US tech giant Hewlett Packard won its multibillion-dollar fraud case on Friday over its 2011 purchase of British software company Autonomy.
A year after the deal, HP accused Autonomy of fudging its accounts, claiming it had inflated its value and caused huge losses for the US company when the true situation emerged after the $11.1-billion (roughly Rs. 83,251 crores) sale.
HP sued two executives, Mike Lynch, Autonomy's British founder, and former chief financial officer Sushovan Hussain, for around $5 billion (roughly Rs. 37,500 crores).
In a summary of his decision in what is believed to be Britain's biggest-ever civil fraud trial, judge Robert Hildyard said HP and the other claimants had "substantially won."
Hildyard said the damages to be paid will be determined at a later date.
HP claimed the two men had "artificially inflated Autonomy's reported revenues, revenue growth and gross margins... over a sustained period of time."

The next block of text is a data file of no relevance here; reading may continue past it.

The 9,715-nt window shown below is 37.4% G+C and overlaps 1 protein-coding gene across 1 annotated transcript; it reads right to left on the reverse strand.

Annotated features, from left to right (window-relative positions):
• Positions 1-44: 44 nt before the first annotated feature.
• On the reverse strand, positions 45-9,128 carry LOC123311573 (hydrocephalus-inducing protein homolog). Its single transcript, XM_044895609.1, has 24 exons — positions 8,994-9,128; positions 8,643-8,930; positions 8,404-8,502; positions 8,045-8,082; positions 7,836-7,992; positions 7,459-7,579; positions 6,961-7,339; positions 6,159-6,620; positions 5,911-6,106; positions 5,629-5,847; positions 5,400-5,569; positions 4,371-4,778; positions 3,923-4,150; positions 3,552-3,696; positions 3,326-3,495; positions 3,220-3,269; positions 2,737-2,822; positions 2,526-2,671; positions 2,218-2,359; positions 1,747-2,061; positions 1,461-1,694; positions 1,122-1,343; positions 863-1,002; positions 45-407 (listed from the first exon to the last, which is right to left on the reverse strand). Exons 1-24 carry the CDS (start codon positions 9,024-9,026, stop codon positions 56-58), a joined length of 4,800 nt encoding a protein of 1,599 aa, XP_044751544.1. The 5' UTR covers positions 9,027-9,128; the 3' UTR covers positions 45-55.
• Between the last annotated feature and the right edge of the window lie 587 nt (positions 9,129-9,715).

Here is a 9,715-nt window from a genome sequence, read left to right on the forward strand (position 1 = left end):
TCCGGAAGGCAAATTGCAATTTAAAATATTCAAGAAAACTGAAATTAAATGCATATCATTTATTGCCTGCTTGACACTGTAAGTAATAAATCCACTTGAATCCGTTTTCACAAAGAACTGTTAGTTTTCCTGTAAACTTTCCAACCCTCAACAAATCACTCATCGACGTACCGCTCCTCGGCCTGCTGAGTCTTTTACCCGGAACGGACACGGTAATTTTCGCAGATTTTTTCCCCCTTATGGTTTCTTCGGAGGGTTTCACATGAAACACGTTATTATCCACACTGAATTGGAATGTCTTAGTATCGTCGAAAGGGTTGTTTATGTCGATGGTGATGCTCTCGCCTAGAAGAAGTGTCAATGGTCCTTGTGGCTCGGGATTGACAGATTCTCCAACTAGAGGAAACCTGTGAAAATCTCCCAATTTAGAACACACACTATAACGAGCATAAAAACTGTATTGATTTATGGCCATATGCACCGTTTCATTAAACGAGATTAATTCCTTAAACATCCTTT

The company announced an $8.8-billion (roughly Rs. 66,000 crores) write-down of the firm's value just over a year after the sale.
Interior minister Priti Patel on Friday signed an order for the extradition of Lynch to the United States, where he faces separate criminal proceedings over the sale, the Home Office said in a statement.
Lynch has the right to apply to the High Court to appeal the extradition order, it added.
Lynch has denied any wrongdoing.
A lawyer for the businessman, Kelwin Nicholls, said the court's ruling was "disappointing," and added that Lynch "intends to appeal".
Another of Lynch's lawyers, Chris Morvillo, said his client "firmly denies the charges brought against him in the US and will continue to fight to establish his innocence".
Lynch was "a British citizen who ran a British company in Britain, subject to British laws and rules and that is where the matter should be resolved," Morvillo said.
Lynch, from Suffolk in eastern England, claimed HP was making him "a scapegoat for their failures."
HP's lawyer Laurence Rabinowitz told the court that Autonomy used "a variety" of fraudulent devices to boost or invent revenue.
A US court in 2018 convicted Autonomy's finance chief Hussain of fraud relating to the sale and jailed him for five years.